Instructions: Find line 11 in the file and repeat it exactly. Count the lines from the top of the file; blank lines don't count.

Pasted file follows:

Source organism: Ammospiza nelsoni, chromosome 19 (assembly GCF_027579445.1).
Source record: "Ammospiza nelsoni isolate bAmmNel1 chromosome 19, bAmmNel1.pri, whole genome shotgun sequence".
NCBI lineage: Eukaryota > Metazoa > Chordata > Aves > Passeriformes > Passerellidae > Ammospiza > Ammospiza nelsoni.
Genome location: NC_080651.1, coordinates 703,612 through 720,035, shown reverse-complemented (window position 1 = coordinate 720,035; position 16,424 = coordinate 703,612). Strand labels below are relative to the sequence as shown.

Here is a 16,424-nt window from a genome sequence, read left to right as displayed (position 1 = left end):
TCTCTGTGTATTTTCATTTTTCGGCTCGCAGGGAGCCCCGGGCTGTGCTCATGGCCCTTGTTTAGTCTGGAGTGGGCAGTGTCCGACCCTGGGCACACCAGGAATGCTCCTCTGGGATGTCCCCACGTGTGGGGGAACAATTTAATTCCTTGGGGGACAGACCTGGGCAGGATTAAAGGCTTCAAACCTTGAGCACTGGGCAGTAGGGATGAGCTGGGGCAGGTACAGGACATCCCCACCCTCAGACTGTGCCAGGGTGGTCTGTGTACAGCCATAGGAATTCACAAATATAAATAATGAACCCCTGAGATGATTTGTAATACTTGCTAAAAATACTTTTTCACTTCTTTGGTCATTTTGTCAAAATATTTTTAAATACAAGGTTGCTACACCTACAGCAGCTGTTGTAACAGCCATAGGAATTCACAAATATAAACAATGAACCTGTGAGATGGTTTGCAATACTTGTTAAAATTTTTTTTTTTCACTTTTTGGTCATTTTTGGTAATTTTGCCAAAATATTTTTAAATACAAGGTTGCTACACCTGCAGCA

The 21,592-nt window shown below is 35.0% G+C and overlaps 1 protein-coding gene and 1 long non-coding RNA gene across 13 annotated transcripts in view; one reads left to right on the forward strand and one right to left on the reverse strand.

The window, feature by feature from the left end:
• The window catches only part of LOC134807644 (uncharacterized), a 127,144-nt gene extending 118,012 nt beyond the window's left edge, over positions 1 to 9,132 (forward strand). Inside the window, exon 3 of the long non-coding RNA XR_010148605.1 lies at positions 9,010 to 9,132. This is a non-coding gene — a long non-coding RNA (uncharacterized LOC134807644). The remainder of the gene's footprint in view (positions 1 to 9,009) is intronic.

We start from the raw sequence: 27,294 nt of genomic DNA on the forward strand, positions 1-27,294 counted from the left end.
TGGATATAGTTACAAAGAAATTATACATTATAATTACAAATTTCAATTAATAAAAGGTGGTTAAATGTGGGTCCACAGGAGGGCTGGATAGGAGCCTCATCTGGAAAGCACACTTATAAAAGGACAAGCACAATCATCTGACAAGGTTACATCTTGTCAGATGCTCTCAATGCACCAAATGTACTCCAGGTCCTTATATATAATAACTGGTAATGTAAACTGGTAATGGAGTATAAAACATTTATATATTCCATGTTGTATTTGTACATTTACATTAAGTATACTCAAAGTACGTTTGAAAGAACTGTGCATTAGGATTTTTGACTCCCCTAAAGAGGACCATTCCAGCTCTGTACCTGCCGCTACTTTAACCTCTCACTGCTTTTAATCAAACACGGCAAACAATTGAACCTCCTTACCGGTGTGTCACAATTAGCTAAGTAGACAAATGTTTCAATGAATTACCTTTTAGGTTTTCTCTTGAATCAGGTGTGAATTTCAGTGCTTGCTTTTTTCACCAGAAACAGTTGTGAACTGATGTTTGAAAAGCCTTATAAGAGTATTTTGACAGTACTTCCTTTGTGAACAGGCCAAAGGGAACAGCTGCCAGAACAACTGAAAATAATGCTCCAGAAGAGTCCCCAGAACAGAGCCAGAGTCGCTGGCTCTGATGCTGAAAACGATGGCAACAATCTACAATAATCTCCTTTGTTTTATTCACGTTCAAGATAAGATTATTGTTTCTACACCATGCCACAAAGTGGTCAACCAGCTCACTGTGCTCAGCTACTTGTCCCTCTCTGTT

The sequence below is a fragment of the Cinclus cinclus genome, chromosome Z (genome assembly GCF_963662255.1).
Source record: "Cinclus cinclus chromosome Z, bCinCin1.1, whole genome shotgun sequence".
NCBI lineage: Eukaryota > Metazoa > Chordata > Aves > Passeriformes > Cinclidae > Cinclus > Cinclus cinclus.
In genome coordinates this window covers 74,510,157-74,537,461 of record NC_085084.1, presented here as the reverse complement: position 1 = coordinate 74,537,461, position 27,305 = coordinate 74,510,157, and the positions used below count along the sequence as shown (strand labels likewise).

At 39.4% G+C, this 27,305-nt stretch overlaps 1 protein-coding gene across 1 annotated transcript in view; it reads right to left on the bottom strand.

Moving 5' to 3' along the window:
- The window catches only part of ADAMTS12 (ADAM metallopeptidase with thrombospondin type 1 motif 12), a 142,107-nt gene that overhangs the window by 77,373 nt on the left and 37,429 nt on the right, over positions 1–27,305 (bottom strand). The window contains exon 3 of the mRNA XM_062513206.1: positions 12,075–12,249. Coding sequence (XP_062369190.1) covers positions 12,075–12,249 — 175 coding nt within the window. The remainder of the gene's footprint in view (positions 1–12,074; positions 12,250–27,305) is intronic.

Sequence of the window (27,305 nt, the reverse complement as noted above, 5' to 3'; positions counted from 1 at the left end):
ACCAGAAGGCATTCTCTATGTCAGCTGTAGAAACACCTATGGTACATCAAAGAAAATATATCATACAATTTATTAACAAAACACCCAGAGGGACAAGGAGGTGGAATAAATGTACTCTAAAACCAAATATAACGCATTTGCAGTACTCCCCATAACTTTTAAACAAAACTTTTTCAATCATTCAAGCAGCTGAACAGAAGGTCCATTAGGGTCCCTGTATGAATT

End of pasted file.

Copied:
TGGATATAGTTACAAAGAAATTATACATTATAATTACAAATTTCAATTAATAAAAGGTGGTTAAATGTGGGTCCACAGGAGGGCTGGATAGGAGCCTCATCTGGAAAGCACACTTATAAAAGGACAAGCACAATCATCTGACAAGGTTACATCTTGTCAGATGCTCTCAATGCACCAAATGTACTCCAGGTCCTTATATATAATAACTGGTAATGTAAACTGGTAATGGAGTATAAAACATTTATATATTCCATGTTGTATTTGTACATTTACATTAAGTATACTCAAAGTACGTTTGAAAGAACTGTGCATTAGGATTTTTGACTCCCCTAAAGAGGACCATTCCAGCTCTGTACCTGCCGCTACTTTAACCTCTCACTGCTTTTAATCAAACACGGCAAACAATTGAACCTCCTTACCGGTGTGTCACAATTAGCTAAGTAGACAAATGTTTCAATGAATTACCTTTTAGGTTTTCTCTTGAATCAGGTGTGAATTTCAGTGCTTGCTTTTTTCACCAGAAACAGTTGTGAACTGATGTTTGAAAAGCCTTATAAGAGTATTTTGACAGTACTTCCTTTGTGAACAGGCCAAAGGGAACAGCTGCCAGAACAACTGAAAATAATGCTCCAGAAGAGTCCCCAGAACAGAGCCAGAGTCGCTGGCTCTGATGCTGAAAACGATGGCAACAATCTACAATAATCTCCTTTGTTTTATTCACGTTCAAGATAAGATTATTGTTTCTACACCATGCCACAAAGTGGTCAACCAGCTCACTGTGCTCAGCTACTTGTCCCTCTCTGTT